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Parti communiste du Kampuchea

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17:52

Arn Chorn-Pond

Arn Chorn-Pond is the subject of the new documentary The Flute Player. As a child, Chorn-Pond was held in a Khmer Rouge labor camp where many children starved to death, many others were murdered, and those who survived were forced to work from 5 a.m. to midnight. He was taught to play the flute to play propaganda songs which helped assure his survival. Later at age 14, Chorn-Pond was forced into the Khmer Rouge army to fight the invading Vietnamese. After seeing his friends die, he fled into the jungle.

44:55

A Survivor of the Killing Fields Shares Her Story.

Loung Ung is the author of the memoir, “First They Killed My Father: a daughter of Cambodia remembers” (HarperCollins). UNG’s father had been a high-ranking government official, but in 1975 when Pol Pot’s Khmer Rouge invaded Phnom Pen, her family fled, hiding in villages as peasants. But eventually her father was taken away and killed, and the family disperses to survive. Ung was seven years old and sent to a work camp, trained as a child soldier. Now UNG is National Spokesperson for the “Campaign for a Landmine Free World.”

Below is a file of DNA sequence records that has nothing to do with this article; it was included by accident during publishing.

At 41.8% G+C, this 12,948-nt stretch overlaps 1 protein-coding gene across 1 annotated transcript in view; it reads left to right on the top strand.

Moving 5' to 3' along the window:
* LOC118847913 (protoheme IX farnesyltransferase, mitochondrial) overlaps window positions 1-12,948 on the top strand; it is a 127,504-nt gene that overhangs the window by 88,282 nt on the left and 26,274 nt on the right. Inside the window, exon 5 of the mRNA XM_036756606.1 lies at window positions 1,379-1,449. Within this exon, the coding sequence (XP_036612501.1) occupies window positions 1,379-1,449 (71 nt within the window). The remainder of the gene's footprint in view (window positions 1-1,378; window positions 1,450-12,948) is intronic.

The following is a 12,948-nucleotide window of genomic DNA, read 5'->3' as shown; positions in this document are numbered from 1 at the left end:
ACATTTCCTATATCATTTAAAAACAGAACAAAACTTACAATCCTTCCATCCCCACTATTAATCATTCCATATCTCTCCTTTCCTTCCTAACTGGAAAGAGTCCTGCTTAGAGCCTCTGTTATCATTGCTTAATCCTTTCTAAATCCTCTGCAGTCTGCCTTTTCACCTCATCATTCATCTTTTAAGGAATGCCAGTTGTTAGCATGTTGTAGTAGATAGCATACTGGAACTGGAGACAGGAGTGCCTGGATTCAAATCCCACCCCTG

22:10

Documenting Khmer Rouge War Crimes.

Ben Kiernan is the director of the "Cambodian Genocide Project" at Yale University. Kiernan talks about why he is trying to document the mass killings and what the death of Pol Pot means for Cambodia. Kiernan wants those responsible for the crimes to face a war crimes tribunal. Kiernan is a professor of History at Yale and author of the 1996 book "The Pol Pot Regime" which has just been re-issued by Yale University Press. Pol Pot reportedly died last week of a heart attack at the age of 73. (Interview by Barbara Bogaev)

22:22

Stan Sesser Discusses the Current Situation in Cambodia.

Stan Sesser, a staff writer at The New Yorker magazine, just wrote a lengthy article called "Report From Cambodia." A country that's been dirt poor for several decades is experiencing a new prosperity since the United Nations peace agreement was signed last October. Oddly, the agreement calls for a sharing of power with the Khmer Rouge, an action Sesser equates with allowing the Nazis back into power in post war Germany. (The article is in the May 18, 1992 issue of The New Yorker.)

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